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UPDATE: WHMIS 2015 Deadlines

The Workplace Hazardous Materials Bureau of Canada has announced delays in WHMIS 2015 compliance deadlines.

 

On February 11, 2015, the Government of Canada modified the Workplace Hazardous Materials Information System (WHMIS) 1988 to incorporate the Globally Harmonized System of Classification and Labelling for Chemicals (GHS) – now referred to as WHMIS 2015.

 

WHMIS 2015 has been introduced through a three-stage transition period that is synchronized nationally across federal, provincial and territorial jurisdictions.  However, Orders in Council have recently been approved to defer two of the transition deadline dates. The updated deadlines are:

 

Manufacturers and importers now have until June 1, 2018 to comply with the WHMIS 2015.  The deadline of June 1, 2017 has been delayed by one year to June 1, 2018.
The second deadline of June 1, 2018 has been delayed by three months to September 1, 2018.

 

The currently imposed deadline for employers by federal, provincial and territorial (FPT) agencies responsible for occupational safety and health (OSH) in the workplace remains unchanged at December 1, 2018.

 

During the transition period, which is anytime between now and these newly imposed deadlines, manufacturers and importers can use either WHMIS 1988 or WHMIS 2015, but must be fully compliant with either one or the other.

 

Transition phases for WHMIS 2015 are as follows:

Click here to read the full bulletin 

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Understanding New Hazard Classifications in WHMIS 2015: Part 2

In this installment of our WHMIS 2015 info series, we will continue our introduction to new hazard classifications. In part one of this article, we discussed biohazardous infectious materials and combustible dust. In part two, we will introduce you to asphyxiants and pyrophoric gases.

 

Simple asphyxiants and pyrophoric gases are new hazard classifications included in the Hazardous Product Act and Hazardous Product Regulations, but these are not hazard classes under GHS; these classifications are unique to WHMIS 2015 and OSHA HCS 2012.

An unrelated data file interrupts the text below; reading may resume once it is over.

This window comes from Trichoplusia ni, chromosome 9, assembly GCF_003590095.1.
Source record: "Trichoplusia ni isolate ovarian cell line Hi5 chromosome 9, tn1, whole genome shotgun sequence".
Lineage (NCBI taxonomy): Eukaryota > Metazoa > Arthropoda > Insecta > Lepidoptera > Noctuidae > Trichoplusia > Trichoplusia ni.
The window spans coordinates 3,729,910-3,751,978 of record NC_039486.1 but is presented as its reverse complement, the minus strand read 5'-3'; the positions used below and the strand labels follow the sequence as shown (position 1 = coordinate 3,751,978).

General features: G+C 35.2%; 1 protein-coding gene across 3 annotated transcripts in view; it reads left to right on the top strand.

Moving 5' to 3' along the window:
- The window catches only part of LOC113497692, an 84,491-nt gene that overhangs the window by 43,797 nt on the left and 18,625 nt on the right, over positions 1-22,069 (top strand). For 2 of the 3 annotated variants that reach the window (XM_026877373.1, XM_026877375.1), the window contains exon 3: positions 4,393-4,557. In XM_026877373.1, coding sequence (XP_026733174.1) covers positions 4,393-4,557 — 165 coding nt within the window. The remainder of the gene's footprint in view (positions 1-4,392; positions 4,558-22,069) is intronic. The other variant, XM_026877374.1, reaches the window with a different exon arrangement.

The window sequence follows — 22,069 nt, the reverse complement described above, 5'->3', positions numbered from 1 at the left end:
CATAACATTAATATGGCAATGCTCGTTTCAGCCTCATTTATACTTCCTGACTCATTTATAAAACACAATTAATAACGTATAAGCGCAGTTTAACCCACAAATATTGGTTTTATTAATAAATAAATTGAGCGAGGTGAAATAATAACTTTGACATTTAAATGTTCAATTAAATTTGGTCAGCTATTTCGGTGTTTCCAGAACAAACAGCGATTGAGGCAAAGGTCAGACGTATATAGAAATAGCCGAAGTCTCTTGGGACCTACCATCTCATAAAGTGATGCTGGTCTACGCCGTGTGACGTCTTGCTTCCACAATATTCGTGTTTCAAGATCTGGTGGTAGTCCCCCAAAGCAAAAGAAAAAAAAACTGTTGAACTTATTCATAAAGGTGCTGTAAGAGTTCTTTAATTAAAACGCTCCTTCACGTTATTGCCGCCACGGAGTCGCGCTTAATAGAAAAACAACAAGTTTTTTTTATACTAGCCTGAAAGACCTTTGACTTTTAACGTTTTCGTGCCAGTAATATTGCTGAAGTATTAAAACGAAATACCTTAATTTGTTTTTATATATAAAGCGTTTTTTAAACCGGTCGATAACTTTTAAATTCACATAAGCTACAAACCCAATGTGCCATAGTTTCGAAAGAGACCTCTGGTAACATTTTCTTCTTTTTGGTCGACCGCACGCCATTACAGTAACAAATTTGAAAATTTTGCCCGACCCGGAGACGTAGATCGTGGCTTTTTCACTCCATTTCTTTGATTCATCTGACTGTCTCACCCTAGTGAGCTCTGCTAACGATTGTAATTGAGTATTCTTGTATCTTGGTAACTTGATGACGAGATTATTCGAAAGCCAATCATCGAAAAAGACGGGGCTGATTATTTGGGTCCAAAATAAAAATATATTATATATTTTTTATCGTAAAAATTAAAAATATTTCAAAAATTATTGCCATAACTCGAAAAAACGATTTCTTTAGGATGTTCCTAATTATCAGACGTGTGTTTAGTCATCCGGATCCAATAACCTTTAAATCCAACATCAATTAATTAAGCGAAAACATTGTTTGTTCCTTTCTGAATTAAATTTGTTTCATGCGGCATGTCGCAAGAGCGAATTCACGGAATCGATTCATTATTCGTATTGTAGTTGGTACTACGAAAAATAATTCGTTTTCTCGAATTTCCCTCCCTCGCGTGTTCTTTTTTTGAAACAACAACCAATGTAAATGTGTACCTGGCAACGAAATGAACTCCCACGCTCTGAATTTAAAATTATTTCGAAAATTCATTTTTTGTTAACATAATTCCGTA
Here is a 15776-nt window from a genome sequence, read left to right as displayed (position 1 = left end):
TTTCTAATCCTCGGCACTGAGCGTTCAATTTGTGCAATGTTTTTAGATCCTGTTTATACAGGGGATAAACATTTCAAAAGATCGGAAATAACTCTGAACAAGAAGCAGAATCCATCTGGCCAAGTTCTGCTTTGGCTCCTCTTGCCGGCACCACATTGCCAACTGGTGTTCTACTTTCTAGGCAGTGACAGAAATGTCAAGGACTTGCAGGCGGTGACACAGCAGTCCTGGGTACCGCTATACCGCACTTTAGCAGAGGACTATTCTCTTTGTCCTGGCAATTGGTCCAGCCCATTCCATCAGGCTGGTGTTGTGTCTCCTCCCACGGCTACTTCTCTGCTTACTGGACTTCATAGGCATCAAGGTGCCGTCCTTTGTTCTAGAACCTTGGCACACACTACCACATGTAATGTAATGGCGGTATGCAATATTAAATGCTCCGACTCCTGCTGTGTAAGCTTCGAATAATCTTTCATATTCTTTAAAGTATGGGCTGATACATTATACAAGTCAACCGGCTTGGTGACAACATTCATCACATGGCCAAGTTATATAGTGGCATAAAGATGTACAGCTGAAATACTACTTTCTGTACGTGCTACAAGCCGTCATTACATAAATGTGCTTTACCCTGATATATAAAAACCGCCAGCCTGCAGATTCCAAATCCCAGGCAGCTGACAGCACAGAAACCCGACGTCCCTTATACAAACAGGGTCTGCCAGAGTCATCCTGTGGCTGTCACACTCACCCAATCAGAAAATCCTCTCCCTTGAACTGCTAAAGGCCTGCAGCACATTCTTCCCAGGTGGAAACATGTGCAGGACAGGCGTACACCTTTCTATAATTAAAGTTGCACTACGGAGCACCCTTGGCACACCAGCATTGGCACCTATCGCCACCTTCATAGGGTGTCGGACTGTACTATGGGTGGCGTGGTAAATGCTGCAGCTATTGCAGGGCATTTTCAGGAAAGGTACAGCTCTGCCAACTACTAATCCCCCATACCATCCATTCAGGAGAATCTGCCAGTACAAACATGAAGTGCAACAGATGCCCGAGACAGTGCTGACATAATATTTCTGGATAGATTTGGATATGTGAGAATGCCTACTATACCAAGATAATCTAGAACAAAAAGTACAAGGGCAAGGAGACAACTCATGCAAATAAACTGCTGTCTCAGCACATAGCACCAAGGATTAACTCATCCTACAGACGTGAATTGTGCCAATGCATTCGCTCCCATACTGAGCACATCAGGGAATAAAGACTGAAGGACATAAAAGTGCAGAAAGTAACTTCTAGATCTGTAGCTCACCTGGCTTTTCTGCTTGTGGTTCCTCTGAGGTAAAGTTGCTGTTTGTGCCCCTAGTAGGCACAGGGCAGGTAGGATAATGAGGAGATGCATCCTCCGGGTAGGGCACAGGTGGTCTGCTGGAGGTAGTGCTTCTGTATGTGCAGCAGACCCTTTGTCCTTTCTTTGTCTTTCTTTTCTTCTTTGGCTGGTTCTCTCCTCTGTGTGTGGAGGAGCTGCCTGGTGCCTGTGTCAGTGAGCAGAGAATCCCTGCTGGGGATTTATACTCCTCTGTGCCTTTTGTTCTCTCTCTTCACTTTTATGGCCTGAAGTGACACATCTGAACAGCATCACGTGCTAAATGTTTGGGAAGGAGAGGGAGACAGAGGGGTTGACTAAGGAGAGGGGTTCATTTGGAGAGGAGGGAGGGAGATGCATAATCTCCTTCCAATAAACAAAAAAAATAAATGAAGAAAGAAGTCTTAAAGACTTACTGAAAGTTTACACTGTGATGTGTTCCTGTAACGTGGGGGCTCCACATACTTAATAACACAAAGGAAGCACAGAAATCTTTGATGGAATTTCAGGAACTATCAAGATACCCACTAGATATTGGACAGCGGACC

Asphyxiants
What are they?

Simple Asphyxiants, as they are classified in WHMIS 2015, include any substance – gas or vapour – which has the potential to displace oxygen and rapidly cause suffocation. Typically, this occurs only when the material is in high concentration, as they usually have no physiological effects in low concentration. Simple asphyxiants often have few or no warning properties.  

Examples of simple asphyxiants include:

Hydrogen
Helium
Ethane
Ethylene
Nitrogen
Neon
Carbon dioxide
Acetylene
Argon
Methane
Propane
Propylene

Classification

Simple asphyxiants fall under the “physical hazard” class of WHMIS 2015 and are category 1 – the most severe level of hazard.

Warnings and Symbols

Simple asphyxiants are not identified by any WHMIS or GHS pictogram, but are identified with the signal word “warning” and the hazard statement “May displace oxygen and cause rapid suffocation.”
Pyrophoric Gases
What are they?

Pyrophoric gases, as defined by WHMIS 2015, include any substance – gas or vapor – which may catch fire spontaneously if exposed to air at a temperature of 130 degrees F (54 degrees C) or below. Pyrophoric gases must be stored in compressed gas cylinders. GHS Revision 6 has now adopted Pyrophoric Gas as an official GHS classification.

Examples of common pyrophoric gases include:

Silane
Ammonia
Carbon Monoxide
Chlorine

Classification

Pyrophoric gases are classified as physical hazards under WHMIS 2015 and are category 1 – the most severe hazard category.

Warnings and Symbols

Pyrophoric gases are identified on labels using the “flame” pictogram.

Pyrophoric gases are further identified using the signal word “danger” and the hazard statement “Catches fire spontaneously if exposed to air.”

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